“We've been developing different things for a long time, surviving all these impacts of climate change,” he said. “So, it's high time for us to have an active participation in thinking about futures, thinking about a new model of society, thinking about how to pave new paths so that other people - young people, black people from the periphery - can be occupying these spaces [of discussing and designing public policies].”

Bringing his experience in dealing with the damage caused in New York by Hurricane Sandy – the largest recorded Atlantic hurricane that pummeled the northeast in 2012 – Columbia’s Zarrilli shared that the public policies implemented were informed by academia and civil society. The city had several years before the hurricane set up the New York City Panel on Climate Change, an organization made up of academics from various universities in the region, including Columbia, that was helping to understand the best science around climate change and what it was going to mean for New York City. When the hurricane struck, the panel was recalled back into service to help bring the science into the policy development. 

“I think there’s just so much richness to that type of example that worked in New York City,” Zarrilli said.“I think [it] is a very common approach that we can take here to make sure that community voices, the science and the research that academia can provide, as well as the actionable policy and investments and deliverables that government can do, all of that coming together I think is how we really solve big complicated problems.” 

“It’s by doing it together, it’s by asking the questions together so that we can all work towards common outcomes at the end”, Zarrilli emphasized.

Natalie Unterstell, climate activist and President of Talanoa Institute, during the Climate Hub Rio launch event on March, 14. Photo: Fabio Cordeiro

Natalie Unterstell, climate activist and president of Talanoa Institute, commended the New York City model, stating that Brazil needs to move towards this direction and take a more active approach to such issues.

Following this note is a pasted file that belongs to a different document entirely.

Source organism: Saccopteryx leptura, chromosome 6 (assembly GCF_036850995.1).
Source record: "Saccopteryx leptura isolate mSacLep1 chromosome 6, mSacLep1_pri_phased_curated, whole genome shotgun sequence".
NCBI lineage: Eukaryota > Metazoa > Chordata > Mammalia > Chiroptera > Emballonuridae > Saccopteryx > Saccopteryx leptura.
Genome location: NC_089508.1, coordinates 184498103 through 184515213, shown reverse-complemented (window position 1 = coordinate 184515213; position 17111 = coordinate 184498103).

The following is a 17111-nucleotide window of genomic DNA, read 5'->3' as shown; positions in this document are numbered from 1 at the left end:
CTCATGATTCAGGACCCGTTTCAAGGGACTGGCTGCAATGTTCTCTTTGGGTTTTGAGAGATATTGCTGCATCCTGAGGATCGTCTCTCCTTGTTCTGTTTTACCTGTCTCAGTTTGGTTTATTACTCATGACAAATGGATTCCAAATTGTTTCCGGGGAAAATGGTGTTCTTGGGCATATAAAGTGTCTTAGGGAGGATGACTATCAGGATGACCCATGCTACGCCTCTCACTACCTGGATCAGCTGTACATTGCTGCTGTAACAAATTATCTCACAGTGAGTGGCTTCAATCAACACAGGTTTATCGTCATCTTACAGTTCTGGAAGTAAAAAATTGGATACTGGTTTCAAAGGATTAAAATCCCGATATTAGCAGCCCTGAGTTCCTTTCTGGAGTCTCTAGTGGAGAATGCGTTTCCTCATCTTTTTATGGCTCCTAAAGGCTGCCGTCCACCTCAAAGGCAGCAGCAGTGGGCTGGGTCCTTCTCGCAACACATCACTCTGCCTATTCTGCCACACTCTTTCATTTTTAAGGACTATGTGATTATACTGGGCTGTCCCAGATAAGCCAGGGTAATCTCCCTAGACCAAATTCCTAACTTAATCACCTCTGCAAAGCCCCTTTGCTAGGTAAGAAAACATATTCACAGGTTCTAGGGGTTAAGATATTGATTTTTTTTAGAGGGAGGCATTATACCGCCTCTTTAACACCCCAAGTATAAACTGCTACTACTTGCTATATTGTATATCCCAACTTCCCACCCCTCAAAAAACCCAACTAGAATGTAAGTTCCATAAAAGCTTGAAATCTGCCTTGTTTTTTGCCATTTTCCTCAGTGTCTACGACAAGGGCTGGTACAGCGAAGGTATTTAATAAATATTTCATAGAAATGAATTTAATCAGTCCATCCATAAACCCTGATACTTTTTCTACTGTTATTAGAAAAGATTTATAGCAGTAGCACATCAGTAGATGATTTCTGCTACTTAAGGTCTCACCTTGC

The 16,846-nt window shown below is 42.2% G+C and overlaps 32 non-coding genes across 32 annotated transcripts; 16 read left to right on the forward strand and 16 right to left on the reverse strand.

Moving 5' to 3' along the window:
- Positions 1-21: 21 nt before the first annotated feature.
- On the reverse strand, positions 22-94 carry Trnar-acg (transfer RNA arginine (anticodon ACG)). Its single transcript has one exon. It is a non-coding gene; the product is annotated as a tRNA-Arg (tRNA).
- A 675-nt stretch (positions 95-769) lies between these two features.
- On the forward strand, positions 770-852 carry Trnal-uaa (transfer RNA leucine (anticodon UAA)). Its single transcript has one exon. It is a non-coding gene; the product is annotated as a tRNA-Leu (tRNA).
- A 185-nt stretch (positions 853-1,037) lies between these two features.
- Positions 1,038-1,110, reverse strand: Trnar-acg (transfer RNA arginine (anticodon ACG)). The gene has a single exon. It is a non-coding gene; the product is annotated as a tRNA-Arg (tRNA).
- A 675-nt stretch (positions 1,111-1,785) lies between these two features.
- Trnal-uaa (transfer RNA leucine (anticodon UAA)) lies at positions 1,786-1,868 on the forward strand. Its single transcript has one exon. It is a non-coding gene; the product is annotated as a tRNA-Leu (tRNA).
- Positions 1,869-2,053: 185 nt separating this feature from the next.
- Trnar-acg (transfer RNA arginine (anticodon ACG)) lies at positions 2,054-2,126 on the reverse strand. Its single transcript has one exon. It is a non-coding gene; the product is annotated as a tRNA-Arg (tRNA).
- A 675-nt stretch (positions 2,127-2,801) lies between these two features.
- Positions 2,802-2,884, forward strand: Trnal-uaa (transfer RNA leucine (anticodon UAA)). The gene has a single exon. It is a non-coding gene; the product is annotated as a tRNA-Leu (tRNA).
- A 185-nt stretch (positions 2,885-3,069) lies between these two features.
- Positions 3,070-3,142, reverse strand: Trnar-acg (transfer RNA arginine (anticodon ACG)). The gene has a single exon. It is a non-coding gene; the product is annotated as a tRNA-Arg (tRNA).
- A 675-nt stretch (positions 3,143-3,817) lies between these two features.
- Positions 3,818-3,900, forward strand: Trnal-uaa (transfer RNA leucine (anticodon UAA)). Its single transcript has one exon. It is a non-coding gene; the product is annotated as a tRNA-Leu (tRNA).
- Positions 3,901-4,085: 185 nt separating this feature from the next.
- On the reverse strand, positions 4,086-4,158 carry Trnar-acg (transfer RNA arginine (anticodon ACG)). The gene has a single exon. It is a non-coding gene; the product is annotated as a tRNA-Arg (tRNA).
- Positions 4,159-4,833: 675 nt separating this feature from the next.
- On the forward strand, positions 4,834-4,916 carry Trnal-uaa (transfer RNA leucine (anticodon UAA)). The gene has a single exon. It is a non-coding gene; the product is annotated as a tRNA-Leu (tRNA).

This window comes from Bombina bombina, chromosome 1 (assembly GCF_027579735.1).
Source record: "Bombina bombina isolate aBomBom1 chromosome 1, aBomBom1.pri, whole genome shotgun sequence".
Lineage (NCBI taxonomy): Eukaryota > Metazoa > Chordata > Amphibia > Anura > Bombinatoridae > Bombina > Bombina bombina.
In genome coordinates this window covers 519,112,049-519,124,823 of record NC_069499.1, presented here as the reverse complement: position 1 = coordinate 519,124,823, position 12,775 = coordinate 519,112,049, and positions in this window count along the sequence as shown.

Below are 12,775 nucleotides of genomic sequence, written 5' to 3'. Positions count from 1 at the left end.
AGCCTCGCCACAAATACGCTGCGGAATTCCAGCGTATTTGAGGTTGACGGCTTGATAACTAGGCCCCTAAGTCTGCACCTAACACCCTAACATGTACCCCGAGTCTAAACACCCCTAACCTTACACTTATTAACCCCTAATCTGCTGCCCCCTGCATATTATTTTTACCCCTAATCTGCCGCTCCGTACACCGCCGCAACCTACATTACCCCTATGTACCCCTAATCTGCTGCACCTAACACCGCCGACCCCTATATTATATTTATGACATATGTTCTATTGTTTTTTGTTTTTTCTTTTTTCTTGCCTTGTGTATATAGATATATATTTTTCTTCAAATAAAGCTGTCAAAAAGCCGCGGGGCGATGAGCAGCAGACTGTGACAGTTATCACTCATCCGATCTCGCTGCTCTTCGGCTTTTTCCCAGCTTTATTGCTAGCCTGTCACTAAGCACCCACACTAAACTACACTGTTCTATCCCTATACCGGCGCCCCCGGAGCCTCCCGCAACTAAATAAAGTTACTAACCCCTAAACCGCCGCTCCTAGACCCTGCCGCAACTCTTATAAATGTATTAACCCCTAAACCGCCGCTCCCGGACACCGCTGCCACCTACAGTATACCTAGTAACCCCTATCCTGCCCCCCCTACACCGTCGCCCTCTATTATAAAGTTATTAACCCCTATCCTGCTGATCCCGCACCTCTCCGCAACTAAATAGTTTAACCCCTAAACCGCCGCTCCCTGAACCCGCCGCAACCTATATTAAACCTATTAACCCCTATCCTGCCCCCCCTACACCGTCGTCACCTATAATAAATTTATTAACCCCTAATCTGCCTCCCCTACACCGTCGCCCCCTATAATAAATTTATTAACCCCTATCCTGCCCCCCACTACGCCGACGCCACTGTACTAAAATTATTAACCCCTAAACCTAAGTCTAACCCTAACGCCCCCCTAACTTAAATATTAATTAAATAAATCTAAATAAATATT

“The good news is that Brazil has a great opportunity,” she said. “We have the possibility of reaching the end of this decade with up to 80% reduction in emissions. This at a low cost and without having to invent disruptive technology. We can, if we do that, be the first country to be net zero. We have the potential, and we have the chance to do it cheaply and quickly.”.

The time to act is now, Unterstell said. 

“We are ready to act, but honestly, we have a lot to do,” she said. “So it won't be a government, it won't be a climate authority, we [all the sectors of society] have to really join hands and go ahead, otherwise it won't happen.”

Climate Hub | Rio Launch (March 14, 2023)

Climate Hub Rio is a knowledge, research, and innovation hub that will bring together experts from Brazil, Columbia University, and around the world, to discuss and work on global climate issues while benefiting from an important regional perspective. The project is a partnership between the City of Rio de Janeiro and the Rio Global Center and will foster more effective collaboration and outreach between local leaders in Brazil and the global scientific community.

The Hub will offer scholarships to Brazil researchers and scientists to develop projects in the country and also at Columbia University, in New York. The Hub's goal is to promote broader cooperation between the academic community at Columbia University and Brazil, as well as promote more effective collaboration and outreach between local leaders in Brazil and the global scientific community.

From education to action

The Climate Hub will be organized around four main activity models.

Education: Columbia faculty participation in educational programs to be developed at the Hub.

Convening: development and organization of events and programming around diverse climate-related issues, including energy transition, land use, and climate equity.

Network: creation of connections between academic talents, with the aim of promoting research and, above all, expanding the dissemination outside of Brazil of the work and results developed by the Hub and partner educational institutions.

Action: Make a concrete impact on climate policy actions locally in Rio de Janeiro, nationally in Brazil, and globally through the Columbia University network.